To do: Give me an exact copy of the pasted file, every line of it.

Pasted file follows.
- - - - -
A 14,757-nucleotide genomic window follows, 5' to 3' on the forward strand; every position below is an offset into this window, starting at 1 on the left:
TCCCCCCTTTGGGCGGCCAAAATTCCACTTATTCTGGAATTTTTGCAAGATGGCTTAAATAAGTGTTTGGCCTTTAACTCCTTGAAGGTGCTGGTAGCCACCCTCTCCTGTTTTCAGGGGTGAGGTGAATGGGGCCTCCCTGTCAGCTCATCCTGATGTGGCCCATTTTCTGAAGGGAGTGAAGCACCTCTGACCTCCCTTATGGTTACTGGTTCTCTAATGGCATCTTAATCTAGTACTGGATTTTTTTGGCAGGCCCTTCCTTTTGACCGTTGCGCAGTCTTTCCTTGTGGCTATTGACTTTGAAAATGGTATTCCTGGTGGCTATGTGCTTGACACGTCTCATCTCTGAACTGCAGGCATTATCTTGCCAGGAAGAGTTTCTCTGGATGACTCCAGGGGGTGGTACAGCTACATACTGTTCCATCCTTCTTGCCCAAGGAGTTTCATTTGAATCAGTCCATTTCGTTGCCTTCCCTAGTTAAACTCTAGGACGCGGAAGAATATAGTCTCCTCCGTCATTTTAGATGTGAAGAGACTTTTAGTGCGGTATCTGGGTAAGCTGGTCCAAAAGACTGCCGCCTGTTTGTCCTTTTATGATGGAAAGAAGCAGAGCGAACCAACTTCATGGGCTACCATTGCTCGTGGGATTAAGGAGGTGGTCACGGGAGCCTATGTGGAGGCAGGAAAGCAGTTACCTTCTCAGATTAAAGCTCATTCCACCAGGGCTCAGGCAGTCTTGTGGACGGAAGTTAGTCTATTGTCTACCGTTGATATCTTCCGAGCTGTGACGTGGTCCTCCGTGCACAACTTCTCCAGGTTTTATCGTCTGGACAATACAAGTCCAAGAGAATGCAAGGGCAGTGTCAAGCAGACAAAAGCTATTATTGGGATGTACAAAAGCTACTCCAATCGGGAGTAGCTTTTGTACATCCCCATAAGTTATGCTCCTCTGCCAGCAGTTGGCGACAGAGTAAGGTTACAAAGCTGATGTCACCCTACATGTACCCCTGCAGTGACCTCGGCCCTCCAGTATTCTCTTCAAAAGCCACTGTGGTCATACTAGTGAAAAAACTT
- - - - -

A 14,757-nucleotide genomic window follows, 5' to 3' on the forward strand; every position below is an offset into this window, starting at 1 on the left:
TCCCCCCTTTGGGCGGCCAAAATTCCACTTATTCTGGAATTTTTGCAAGATGGCTTAAATAAGTGTTTGGCCTTTAACTCCTTGAAGGTGCTGGTAGCCACCCTCTCCTGTTTTCAGGGGTGAGGTGAATGGGGCCTCCCTGTCAGCTCATCCTGATGTGGCCCATTTTCTGAAGGGAGTGAAGCACCTCTGACCTCCCTTATGGTTACTGGTTCTCTAATGGCATCTTAATCTAGTACTGGATTTTTTTGGCAGGCCCTTCCTTTTGACCGTTGCGCAGTCTTTCCTTGTGGCTATTGACTTTGAAAATGGTATTCCTGGTGGCTATGTGCTTGACACGTCTCATCTCTGAACTGCAGGCATTATCTTGCCAGGAAGAGTTTCTCTGGATGACTCCAGGGGGTGGTACAGCTACATACTGTTCCATCCTTCTTGCCCAAGGAGTTTCATTTGAATCAGTCCATTTCGTTGCCTTCCCTAGTTAAACTCTAGGACGCGGAAGAATATAGTCTCCTCCGTCATTTTAGATGTGAAGAGACTTTTAGTGCGGTATCTGGGTAAGCTGGTCCAAAAGACTGCCGCCTGTTTGTCCTTTTATGATGGAAAGAAGCAGAGCGAACCAACTTCATGGGCTACCATTGCTCGTGGGATTAAGGAGGTGGTCACGGGAGCCTATGTGGAGGCAGGAAAGCAGTTACCTTCTCAGATTAAAGCTCATTCCACCAGGGCTCAGGCAGTCTTGTGGACGGAAGTTAGTCTATTGTCTACCGTTGATATCTTCCGAGCTGTGACGTGGTCCTCCGTGCACAACTTCTCCAGGTTTTATCGTCTGGACAATACAAGTCCAAGAGAATGCAAGGGCAGTGTCAAGCAGACAAAAGCTATTATTGGGATGTACAAAAGCTACTCCAATCGGGAGTAGCTTTTGTACATCCCCATAAGTTATGCTCCTCTGCCAGCAGTTGGCGACAGAGTAAGGTTACAAAGCTGATGTCACCCTACATGTACCCCTGCAGTGACCTCGGCCCTCCAGTATTCTCTTCAAAAGCCACTGTGGTCATACTAGTGAAAAAACTT